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Gloucestershire Wildlife Trust


Keeping balance between farming and nature

We have been working closely with the GWT to keep a harmonious relationship between our dairy cows and the wildlife on the reserve.

The main way in which we work together to do this is via conservation or targeted grazing. Conservation grazing involves the use of grazing livestock to maintain and increase the biodiversity of grasslands, heathlands, wood pasture, wetlands and many other habitats; here at Greystone’s we have wetlands and grasslands that our herd graze upon. Conservation grazing, is a less intensive form of grazing than traditional farming methods and this helps to decrease the dominance of invasive species and to increase the presence and diversity of rarer plants. This, in turn, has a positive knock-on effect to insects, invertebrates and wild animals.

We haven't stopped there at keeping the wildlife happy, we also endeavour to keep the ladies happy too! We installed a 'Freedom Milking Parlour' which uses a robotic milking system where the cows can be milked in their own time. Milk from the cows is then used to make award winning cheeses at Simon Weaver Organic near the Slaughters - both the milk and cheeses are be available in the vending machines for you to take home and enjoy as you wish! Click here to go to the cheese website!

Both the GWT and ourselves encourage people and dogs to enjoy walking the permitted routes and come see our gorgeous ladies happily grazing or wandering through the robotic milker.

Please be mindful of the cows should you bring your pooch - cows can be quite intimidating those who have not seen them before!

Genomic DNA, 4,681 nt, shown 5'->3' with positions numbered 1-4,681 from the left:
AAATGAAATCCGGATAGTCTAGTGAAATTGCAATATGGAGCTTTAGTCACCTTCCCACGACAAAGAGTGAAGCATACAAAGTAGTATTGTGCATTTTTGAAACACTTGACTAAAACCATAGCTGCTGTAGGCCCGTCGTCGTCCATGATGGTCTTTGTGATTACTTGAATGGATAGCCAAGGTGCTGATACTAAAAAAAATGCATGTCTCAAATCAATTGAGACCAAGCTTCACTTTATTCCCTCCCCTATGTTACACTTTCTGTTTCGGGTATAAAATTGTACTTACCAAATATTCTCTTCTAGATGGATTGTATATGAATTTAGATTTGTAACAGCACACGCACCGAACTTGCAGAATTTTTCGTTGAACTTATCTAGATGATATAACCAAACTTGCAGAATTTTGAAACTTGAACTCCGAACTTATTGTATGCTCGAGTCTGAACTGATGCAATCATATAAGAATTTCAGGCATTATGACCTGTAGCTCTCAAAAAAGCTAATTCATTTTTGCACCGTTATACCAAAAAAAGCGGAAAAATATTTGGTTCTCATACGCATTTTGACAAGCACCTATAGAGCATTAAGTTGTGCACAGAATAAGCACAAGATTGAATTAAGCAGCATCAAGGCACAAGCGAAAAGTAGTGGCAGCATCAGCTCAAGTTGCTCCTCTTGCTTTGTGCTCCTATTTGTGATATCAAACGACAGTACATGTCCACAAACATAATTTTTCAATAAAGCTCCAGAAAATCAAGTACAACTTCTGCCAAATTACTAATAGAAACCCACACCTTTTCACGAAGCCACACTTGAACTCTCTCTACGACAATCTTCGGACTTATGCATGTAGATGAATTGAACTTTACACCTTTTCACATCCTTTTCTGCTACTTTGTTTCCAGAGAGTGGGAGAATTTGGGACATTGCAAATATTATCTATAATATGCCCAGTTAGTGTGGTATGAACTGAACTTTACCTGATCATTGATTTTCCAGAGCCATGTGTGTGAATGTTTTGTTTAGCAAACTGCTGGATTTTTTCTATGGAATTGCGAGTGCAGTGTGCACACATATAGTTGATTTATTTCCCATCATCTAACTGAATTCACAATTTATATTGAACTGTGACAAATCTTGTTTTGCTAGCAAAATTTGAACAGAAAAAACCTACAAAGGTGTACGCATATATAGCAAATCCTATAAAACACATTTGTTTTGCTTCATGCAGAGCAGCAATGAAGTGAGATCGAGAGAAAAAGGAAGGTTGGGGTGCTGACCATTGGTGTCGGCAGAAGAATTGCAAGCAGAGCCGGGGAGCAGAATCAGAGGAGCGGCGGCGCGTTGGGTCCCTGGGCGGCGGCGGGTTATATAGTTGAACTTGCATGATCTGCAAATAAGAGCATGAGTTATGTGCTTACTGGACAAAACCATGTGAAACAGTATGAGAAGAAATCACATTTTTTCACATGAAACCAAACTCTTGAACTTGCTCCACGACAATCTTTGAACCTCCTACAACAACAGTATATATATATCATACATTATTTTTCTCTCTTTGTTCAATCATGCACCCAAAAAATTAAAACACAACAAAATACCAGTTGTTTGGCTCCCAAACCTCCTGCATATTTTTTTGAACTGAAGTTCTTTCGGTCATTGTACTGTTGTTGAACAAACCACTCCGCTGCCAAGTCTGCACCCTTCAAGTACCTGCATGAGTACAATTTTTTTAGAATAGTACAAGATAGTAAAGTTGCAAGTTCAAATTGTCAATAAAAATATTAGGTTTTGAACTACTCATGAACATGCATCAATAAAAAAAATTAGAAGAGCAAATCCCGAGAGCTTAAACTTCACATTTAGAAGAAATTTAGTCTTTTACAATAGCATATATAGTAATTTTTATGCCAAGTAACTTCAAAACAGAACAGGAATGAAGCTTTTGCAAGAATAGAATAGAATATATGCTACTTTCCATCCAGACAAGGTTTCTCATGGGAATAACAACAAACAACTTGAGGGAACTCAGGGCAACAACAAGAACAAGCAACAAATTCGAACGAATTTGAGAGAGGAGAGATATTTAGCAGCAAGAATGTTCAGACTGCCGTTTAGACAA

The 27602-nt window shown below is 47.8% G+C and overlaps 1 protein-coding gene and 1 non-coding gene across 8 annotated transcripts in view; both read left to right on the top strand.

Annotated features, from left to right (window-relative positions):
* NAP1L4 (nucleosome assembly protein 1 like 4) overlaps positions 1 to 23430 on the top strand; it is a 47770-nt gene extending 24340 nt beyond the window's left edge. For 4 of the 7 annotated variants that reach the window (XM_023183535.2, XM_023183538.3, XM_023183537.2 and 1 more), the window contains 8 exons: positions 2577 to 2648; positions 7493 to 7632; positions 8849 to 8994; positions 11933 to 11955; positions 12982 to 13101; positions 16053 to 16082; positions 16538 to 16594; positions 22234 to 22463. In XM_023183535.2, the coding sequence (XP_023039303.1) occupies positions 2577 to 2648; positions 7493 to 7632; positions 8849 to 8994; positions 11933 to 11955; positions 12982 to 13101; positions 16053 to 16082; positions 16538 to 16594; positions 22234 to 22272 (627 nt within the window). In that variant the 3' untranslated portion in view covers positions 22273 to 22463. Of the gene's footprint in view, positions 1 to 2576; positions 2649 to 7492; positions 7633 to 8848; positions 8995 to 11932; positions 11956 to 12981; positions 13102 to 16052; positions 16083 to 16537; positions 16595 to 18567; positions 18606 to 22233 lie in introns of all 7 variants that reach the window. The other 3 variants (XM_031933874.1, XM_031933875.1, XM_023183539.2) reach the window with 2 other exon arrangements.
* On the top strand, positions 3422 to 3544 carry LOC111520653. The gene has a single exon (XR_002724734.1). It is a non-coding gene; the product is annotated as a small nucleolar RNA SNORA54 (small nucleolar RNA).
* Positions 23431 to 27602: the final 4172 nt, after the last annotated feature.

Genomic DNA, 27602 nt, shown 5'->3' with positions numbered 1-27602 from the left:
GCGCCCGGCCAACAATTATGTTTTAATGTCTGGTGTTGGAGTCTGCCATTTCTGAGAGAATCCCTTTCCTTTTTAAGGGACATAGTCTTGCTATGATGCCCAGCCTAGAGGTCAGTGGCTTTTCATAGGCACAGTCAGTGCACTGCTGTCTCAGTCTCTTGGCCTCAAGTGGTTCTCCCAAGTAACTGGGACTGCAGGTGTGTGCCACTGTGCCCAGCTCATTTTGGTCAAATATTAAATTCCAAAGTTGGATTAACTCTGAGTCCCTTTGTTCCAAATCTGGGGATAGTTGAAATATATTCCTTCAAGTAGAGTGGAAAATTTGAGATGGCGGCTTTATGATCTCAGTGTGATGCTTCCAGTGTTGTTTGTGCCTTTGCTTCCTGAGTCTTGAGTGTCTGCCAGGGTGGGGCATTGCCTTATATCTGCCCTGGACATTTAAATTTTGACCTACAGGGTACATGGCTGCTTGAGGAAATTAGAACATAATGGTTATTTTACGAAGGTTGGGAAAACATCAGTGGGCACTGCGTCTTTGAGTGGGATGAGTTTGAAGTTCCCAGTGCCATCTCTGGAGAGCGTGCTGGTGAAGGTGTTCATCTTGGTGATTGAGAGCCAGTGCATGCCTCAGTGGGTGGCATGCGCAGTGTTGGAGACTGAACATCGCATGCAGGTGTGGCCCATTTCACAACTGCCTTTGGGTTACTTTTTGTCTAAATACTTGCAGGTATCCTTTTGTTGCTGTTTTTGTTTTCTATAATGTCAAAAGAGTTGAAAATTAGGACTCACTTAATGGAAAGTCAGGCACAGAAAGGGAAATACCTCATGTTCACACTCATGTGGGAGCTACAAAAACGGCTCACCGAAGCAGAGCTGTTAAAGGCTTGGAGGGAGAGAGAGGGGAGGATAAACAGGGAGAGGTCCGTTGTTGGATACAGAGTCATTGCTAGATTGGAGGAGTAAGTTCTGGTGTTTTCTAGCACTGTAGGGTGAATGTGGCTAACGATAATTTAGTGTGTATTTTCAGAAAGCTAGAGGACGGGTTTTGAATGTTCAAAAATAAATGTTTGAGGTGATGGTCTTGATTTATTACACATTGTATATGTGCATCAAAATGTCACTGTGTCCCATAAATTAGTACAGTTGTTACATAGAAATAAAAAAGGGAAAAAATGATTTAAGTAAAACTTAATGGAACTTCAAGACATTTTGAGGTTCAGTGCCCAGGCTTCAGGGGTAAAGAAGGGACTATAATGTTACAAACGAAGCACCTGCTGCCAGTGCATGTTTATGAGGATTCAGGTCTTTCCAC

Click the button below to head to the GWTs page on Greystones Farm.

You will find information about the reserve, access to Guided Walks leaflets, how to contact the trust, how to contribute and more.

The Meadows

The nature reserve is split into three meadow systems which you can learn about below...


The Monument Meadows are home to Salmonsbury Camp and is important as the site of an ancient iron age settlement; the dairy herd management help maintain the archaeological interest with limited disturbance to the soils.

The Restoration Meadows were formerly ‘improved’ through the additional of fertilizer, favouring more vigorous grasses which outcompete wildflowers. GWT and ourselves are working together to restore these meadows to their former glory through reseeding from the SSSI and targeting the cutting and grazing of the meadows at different times to the SSSI Meadows, cutting earlier, and grazing for longer to knock back the strong grass growth.


The SSSI Meadows (Site of Special Scientific Interest) are designated as they represent the best example of this this type of habitat in the UK and consist of eleven meadows near the confluence of the River’s Eye and Dickler. It is one of the richest and largest traditional meadow systems remaining in the Cotswolds, with over 100 meadow plants recorded.

The meadows are allowed to grow until late summer when they are cut for hay, which provides food for the dairy herd over the winter months. The dairy herd is then introduced after the cutting for aftermath grazing which expands the spread of seeds, and their hooves push seeds into the ground and also creates small pockets of bare ground to aid seed germination. The herd are moved on before it gets too wet as the SSSI Meadows are part of the floodplain.

Through our combined management, the SSSI is in favourable condition, and the restoration meadows are showing very good progress with increased wildflowers recorded each year.

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